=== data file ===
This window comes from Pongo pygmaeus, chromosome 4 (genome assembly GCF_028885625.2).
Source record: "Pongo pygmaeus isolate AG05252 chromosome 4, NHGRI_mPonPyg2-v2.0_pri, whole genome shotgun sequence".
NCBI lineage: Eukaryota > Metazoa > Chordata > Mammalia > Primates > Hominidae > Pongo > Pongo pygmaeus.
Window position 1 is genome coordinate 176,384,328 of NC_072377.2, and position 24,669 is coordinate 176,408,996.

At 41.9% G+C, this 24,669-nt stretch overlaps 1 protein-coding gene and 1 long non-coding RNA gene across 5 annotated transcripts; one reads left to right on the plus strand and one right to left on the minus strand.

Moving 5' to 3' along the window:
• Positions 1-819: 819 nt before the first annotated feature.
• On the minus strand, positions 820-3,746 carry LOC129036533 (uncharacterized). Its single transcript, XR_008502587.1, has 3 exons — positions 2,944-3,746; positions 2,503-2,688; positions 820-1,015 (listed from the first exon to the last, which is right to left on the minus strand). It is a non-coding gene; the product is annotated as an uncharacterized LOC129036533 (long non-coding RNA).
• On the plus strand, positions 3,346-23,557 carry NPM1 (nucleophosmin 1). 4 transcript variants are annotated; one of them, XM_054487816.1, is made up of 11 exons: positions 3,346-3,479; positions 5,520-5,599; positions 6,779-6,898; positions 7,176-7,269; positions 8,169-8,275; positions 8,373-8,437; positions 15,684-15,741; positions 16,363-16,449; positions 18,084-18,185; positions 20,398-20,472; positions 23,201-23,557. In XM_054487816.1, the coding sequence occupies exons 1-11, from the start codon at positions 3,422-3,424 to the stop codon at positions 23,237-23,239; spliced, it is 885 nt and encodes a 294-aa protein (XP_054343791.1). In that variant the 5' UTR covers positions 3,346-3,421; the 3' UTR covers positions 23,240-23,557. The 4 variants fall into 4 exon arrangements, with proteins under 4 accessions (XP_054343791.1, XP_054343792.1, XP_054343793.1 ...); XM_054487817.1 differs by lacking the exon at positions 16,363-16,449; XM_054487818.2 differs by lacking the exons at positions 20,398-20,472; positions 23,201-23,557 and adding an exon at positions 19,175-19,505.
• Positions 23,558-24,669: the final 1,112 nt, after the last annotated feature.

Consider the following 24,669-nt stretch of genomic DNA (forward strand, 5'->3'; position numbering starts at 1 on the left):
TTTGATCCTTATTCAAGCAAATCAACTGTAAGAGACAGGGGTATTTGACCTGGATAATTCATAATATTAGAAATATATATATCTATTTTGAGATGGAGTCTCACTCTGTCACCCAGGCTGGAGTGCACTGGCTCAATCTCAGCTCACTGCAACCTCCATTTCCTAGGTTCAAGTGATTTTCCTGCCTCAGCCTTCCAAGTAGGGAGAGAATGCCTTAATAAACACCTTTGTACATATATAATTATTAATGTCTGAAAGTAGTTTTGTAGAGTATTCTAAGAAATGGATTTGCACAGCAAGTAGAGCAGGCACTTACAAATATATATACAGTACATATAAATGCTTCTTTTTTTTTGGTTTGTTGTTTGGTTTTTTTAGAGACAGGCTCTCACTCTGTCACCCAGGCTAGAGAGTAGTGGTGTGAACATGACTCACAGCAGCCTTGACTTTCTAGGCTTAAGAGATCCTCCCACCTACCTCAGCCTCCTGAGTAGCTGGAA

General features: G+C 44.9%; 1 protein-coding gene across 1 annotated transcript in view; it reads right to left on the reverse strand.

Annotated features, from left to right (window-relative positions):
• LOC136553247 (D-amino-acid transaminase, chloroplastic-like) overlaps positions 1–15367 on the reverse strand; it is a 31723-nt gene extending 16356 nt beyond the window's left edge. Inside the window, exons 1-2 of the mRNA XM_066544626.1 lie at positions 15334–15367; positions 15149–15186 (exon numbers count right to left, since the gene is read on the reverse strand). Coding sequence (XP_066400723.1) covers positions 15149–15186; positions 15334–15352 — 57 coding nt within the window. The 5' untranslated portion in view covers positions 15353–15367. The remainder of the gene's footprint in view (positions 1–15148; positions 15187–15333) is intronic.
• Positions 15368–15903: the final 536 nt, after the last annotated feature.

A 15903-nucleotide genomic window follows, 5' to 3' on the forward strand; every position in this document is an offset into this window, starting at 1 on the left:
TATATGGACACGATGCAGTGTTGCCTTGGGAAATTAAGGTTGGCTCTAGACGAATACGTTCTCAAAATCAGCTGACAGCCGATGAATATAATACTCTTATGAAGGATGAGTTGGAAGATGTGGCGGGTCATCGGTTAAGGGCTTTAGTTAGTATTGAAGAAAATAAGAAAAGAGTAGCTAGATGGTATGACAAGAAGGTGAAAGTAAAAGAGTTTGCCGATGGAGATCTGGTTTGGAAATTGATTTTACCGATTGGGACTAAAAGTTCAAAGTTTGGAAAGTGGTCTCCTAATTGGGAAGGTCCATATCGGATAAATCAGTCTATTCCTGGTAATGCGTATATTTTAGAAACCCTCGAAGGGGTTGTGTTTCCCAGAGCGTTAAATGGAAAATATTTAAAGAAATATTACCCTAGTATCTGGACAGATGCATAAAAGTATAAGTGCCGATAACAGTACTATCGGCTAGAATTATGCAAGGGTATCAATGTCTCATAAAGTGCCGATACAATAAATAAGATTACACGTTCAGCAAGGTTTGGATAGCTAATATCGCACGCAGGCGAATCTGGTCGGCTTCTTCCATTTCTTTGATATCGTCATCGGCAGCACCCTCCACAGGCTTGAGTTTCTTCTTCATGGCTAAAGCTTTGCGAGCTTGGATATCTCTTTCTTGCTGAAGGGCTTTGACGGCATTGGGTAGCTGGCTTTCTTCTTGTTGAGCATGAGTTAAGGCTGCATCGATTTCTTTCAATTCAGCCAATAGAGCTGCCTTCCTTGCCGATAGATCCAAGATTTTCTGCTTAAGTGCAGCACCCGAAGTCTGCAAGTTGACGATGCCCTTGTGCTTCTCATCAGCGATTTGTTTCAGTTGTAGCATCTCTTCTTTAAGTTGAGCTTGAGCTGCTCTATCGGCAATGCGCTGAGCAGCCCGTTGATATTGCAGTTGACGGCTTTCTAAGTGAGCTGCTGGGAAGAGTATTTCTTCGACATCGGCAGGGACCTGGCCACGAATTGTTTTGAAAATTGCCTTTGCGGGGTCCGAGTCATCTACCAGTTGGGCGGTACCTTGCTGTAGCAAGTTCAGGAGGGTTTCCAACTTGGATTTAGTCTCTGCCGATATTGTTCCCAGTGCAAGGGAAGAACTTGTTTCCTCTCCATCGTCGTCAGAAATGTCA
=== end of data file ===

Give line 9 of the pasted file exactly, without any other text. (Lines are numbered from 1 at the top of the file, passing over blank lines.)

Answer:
• On the plus strand, positions 3,346-23,557 carry NPM1 (nucleophosmin 1). 4 transcript variants are annotated; one of them, XM_054487816.1, is made up of 11 exons: positions 3,346-3,479; positions 5,520-5,599; positions 6,779-6,898; positions 7,176-7,269; positions 8,169-8,275; positions 8,373-8,437; positions 15,684-15,741; positions 16,363-16,449; positions 18,084-18,185; positions 20,398-20,472; positions 23,201-23,557. In XM_054487816.1, the coding sequence occupies exons 1-11, from the start codon at positions 3,422-3,424 to the stop codon at positions 23,237-23,239; spliced, it is 885 nt and encodes a 294-aa protein (XP_054343791.1). In that variant the 5' UTR covers positions 3,346-3,421; the 3' UTR covers positions 23,240-23,557. The 4 variants fall into 4 exon arrangements, with proteins under 4 accessions (XP_054343791.1, XP_054343792.1, XP_054343793.1 ...); XM_054487817.1 differs by lacking the exon at positions 16,363-16,449; XM_054487818.2 differs by lacking the exons at positions 20,398-20,472; positions 23,201-23,557 and adding an exon at positions 19,175-19,505.